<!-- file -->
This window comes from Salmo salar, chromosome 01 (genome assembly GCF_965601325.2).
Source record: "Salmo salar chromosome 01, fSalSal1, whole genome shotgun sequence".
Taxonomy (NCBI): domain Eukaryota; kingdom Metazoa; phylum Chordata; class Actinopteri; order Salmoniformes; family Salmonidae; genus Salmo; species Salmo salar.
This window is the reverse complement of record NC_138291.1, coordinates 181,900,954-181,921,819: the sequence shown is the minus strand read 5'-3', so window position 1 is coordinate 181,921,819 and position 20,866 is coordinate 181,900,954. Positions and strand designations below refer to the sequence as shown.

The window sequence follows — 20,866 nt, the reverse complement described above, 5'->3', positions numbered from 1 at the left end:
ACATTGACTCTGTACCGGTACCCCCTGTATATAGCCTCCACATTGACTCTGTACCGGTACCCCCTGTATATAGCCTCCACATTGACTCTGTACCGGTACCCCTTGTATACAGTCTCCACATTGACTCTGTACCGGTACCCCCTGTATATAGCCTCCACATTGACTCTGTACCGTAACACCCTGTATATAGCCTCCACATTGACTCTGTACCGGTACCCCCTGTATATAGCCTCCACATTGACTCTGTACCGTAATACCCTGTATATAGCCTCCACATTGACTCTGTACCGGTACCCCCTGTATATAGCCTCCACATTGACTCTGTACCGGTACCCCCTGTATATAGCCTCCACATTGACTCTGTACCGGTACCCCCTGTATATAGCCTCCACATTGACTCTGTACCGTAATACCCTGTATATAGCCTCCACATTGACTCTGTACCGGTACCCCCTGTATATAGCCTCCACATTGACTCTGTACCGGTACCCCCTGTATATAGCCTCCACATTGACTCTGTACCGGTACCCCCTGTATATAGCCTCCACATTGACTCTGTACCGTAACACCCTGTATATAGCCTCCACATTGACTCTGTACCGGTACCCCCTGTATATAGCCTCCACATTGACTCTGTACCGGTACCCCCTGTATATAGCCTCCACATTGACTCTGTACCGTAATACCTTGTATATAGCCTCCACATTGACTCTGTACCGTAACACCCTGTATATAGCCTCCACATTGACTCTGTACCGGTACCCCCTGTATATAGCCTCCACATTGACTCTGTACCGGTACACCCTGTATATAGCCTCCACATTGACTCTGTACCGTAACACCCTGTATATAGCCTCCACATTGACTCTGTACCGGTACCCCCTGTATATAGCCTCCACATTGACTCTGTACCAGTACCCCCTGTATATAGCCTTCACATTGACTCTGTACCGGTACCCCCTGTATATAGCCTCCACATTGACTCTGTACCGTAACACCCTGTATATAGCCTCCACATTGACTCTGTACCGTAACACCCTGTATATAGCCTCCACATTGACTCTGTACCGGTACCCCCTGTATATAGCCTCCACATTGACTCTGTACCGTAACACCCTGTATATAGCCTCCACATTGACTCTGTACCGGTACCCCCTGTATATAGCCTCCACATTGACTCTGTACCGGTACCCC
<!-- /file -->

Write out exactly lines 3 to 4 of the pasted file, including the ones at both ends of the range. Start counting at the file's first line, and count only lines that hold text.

Taxonomy (NCBI): domain Eukaryota; kingdom Metazoa; phylum Chordata; class Actinopteri; order Salmoniformes; family Salmonidae; genus Salmo; species Salmo salar.
This window is the reverse complement of record NC_138291.1, coordinates 181,900,954-181,921,819: the sequence shown is the minus strand read 5'-3', so window position 1 is coordinate 181,921,819 and position 20,866 is coordinate 181,900,954. Positions and strand designations below refer to the sequence as shown.